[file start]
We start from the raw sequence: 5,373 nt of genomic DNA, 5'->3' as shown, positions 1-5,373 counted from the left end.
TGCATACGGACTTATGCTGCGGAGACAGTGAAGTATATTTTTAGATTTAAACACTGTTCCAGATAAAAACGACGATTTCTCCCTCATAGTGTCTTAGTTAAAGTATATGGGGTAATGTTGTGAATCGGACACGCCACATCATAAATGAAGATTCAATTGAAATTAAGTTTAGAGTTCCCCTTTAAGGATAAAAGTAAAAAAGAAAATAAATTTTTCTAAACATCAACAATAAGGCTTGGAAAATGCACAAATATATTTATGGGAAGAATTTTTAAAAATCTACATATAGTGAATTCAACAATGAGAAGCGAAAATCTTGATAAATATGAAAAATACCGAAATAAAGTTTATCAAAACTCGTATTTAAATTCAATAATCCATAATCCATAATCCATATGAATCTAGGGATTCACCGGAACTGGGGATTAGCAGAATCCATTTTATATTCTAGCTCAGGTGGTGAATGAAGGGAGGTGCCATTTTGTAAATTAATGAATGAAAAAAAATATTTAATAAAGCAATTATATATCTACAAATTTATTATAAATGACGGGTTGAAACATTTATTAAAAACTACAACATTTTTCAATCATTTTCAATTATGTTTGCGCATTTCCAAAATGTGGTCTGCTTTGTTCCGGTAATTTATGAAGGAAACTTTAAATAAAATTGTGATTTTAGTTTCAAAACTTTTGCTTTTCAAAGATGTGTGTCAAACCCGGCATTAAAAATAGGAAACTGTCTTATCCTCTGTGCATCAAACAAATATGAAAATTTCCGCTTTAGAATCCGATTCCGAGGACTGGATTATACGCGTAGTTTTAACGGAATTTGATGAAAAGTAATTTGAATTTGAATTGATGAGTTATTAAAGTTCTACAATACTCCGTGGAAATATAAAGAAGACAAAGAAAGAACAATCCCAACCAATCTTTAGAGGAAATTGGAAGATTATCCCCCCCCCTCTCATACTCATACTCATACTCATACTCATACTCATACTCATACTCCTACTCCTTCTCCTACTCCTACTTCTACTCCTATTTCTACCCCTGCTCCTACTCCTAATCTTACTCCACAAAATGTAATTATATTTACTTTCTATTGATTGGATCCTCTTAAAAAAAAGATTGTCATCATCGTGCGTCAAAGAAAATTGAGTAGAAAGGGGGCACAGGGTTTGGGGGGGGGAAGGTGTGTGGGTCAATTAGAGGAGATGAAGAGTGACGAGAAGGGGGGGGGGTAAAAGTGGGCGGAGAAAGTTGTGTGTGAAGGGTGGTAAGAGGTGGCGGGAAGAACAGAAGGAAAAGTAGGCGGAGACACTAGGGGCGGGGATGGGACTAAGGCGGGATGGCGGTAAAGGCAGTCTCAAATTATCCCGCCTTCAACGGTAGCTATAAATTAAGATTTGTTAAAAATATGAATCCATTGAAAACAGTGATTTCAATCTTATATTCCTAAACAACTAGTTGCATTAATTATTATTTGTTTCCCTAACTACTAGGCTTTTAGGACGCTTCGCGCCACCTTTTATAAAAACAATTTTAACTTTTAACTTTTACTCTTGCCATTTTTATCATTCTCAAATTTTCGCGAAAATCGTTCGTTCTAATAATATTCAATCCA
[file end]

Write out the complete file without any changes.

We start from the raw sequence: 5,373 nt of genomic DNA, 5'->3' as shown, positions 1-5,373 counted from the left end.
TGCATACGGACTTATGCTGCGGAGACAGTGAAGTATATTTTTAGATTTAAACACTGTTCCAGATAAAAACGACGATTTCTCCCTCATAGTGTCTTAGTTAAAGTATATGGGGTAATGTTGTGAATCGGACACGCCACATCATAAATGAAGATTCAATTGAAATTAAGTTTAGAGTTCCCCTTTAAGGATAAAAGTAAAAAAGAAAATAAATTTTTCTAAACATCAACAATAAGGCTTGGAAAATGCACAAATATATTTATGGGAAGAATTTTTAAAAATCTACATATAGTGAATTCAACAATGAGAAGCGAAAATCTTGATAAATATGAAAAATACCGAAATAAAGTTTATCAAAACTCGTATTTAAATTCAATAATCCATAATCCATAATCCATATGAATCTAGGGATTCACCGGAACTGGGGATTAGCAGAATCCATTTTATATTCTAGCTCAGGTGGTGAATGAAGGGAGGTGCCATTTTGTAAATTAATGAATGAAAAAAAATATTTAATAAAGCAATTATATATCTACAAATTTATTATAAATGACGGGTTGAAACATTTATTAAAAACTACAACATTTTTCAATCATTTTCAATTATGTTTGCGCATTTCCAAAATGTGGTCTGCTTTGTTCCGGTAATTTATGAAGGAAACTTTAAATAAAATTGTGATTTTAGTTTCAAAACTTTTGCTTTTCAAAGATGTGTGTCAAACCCGGCATTAAAAATAGGAAACTGTCTTATCCTCTGTGCATCAAACAAATATGAAAATTTCCGCTTTAGAATCCGATTCCGAGGACTGGATTATACGCGTAGTTTTAACGGAATTTGATGAAAAGTAATTTGAATTTGAATTGATGAGTTATTAAAGTTCTACAATACTCCGTGGAAATATAAAGAAGACAAAGAAAGAACAATCCCAACCAATCTTTAGAGGAAATTGGAAGATTATCCCCCCCCCTCTCATACTCATACTCATACTCATACTCATACTCATACTCATACTCCTACTCCTTCTCCTACTCCTACTTCTACTCCTATTTCTACCCCTGCTCCTACTCCTAATCTTACTCCACAAAATGTAATTATATTTACTTTCTATTGATTGGATCCTCTTAAAAAAAAGATTGTCATCATCGTGCGTCAAAGAAAATTGAGTAGAAAGGGGGCACAGGGTTTGGGGGGGGGAAGGTGTGTGGGTCAATTAGAGGAGATGAAGAGTGACGAGAAGGGGGGGGGGTAAAAGTGGGCGGAGAAAGTTGTGTGTGAAGGGTGGTAAGAGGTGGCGGGAAGAACAGAAGGAAAAGTAGGCGGAGACACTAGGGGCGGGGATGGGACTAAGGCGGGATGGCGGTAAAGGCAGTCTCAAATTATCCCGCCTTCAACGGTAGCTATAAATTAAGATTTGTTAAAAATATGAATCCATTGAAAACAGTGATTTCAATCTTATATTCCTAAACAACTAGTTGCATTAATTATTATTTGTTTCCCTAACTACTAGGCTTTTAGGACGCTTCGCGCCACCTTTTATAAAAACAATTTTAACTTTTAACTTTTACTCTTGCCATTTTTATCATTCTCAAATTTTCGCGAAAATCGTTCGTTCTAATAATATTCAATCCA